Montreal Jewish community mourns death of Shimon Peres

The former prime minister and president of Israel is being remembered by Montreal's Jewish community for his seven decades of service to his country.

Israel's consulate in Montreal will offer condolence book to public this Friday

Shimon Peres, right, visited Montreal in 2012. (Ryan Remiorz/The Canadian Press)

Israel's consulate in Montreal is marking Shimon Peres's passing with a condolence book after he died Tuesday at age 93 in Tel Aviv.

Twice Israel's prime minister and, later, the ninth president of Israel, Peres is being remembered by Montreal's Jewish community for nearly seven decades of service to his country.

"He was just a great statesman and a pillar in the Jewish community," said Montrealer Issie Karpman.  "He made things better for all the Jewish people in the world."

Over his long career in politics, Peres, one of the key architects of the Oslo Peace Accord, travelled to Montreal in 2012 to thank the city's Jewish community for their support for Israel.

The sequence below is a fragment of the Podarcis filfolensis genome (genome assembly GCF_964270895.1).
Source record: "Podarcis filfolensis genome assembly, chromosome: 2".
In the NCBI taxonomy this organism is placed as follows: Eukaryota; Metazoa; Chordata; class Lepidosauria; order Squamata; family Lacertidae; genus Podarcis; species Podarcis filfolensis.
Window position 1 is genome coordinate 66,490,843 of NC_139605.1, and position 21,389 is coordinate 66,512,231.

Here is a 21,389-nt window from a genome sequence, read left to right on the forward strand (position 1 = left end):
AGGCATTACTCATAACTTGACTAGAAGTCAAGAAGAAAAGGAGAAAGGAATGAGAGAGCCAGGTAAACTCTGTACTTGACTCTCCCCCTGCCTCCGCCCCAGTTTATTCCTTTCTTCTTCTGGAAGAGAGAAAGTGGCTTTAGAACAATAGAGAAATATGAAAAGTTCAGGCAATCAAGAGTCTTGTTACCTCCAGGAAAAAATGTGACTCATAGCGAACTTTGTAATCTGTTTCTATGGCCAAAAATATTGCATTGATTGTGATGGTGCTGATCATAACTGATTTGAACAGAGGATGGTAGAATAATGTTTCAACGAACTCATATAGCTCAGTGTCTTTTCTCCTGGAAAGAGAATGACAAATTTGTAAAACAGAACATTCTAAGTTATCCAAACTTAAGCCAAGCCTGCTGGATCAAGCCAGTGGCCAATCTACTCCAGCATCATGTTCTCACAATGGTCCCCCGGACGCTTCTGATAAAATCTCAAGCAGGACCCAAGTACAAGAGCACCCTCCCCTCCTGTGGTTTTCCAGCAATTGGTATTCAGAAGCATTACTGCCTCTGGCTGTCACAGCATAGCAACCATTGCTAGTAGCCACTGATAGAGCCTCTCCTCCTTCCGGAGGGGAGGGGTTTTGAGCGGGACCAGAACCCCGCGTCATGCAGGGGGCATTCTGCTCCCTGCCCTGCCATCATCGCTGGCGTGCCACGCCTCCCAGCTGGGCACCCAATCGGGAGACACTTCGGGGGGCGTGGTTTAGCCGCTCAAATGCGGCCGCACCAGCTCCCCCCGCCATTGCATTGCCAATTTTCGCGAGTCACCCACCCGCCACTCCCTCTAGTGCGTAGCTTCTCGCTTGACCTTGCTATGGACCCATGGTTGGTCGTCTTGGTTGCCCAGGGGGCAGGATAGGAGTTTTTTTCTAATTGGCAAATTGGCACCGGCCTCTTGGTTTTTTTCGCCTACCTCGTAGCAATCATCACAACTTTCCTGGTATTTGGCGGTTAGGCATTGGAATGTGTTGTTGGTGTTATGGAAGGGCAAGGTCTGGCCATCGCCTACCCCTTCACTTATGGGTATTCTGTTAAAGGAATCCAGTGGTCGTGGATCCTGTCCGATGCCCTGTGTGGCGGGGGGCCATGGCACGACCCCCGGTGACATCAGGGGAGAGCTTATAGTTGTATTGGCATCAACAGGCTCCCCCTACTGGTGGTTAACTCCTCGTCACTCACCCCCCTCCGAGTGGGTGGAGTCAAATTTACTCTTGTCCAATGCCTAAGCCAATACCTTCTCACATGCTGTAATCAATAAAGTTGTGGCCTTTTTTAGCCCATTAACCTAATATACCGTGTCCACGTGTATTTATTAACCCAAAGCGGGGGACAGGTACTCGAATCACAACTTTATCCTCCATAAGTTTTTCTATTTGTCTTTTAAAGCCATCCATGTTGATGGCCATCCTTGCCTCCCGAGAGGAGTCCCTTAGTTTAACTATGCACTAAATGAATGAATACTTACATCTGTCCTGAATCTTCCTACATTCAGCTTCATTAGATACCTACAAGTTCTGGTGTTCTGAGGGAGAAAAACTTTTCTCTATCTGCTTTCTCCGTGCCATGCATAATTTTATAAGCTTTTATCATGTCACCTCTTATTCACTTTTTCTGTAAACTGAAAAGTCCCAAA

'It's absolutely devastating'

Some Montreal resident say Peres was the grandfather of Israel and that learning of his death was difficult.

"It's absolutely devastating. He's a founder of Israel, and it's one of the pillars, gone," Debbie Vineberg said.

Shimon Peres served as both president and prime minister of Israel. (Amir Cohen/Reuters)

Peres, who shared the 1994 Nobel Peace Prize with then-prime minister Yitzhak Rabin and Palestine Liberation Organization chairman Yasser Arafat, had a major stroke two weeks ago.

Officials said that Peres's body would lie in state at the Knesset, or Israeli parliament, on Thursday to allow the public to pay final respects. His funeral is set for Friday at Mount Herzl, the country's national cemetery in Jerusalem. 

Condolence book at Westmount Square

Montrealers who want to pay their respects in person can sign the condolence book at the consulate office in Westmount Square on Friday from 1 p.m. until 3 p.m. 

They can also visit next week on Wednesday and Thursday, from 1 p.m. until 5 p.m.

Anyone who comes must be prepared to show valid identification.

With files from Kate McKenna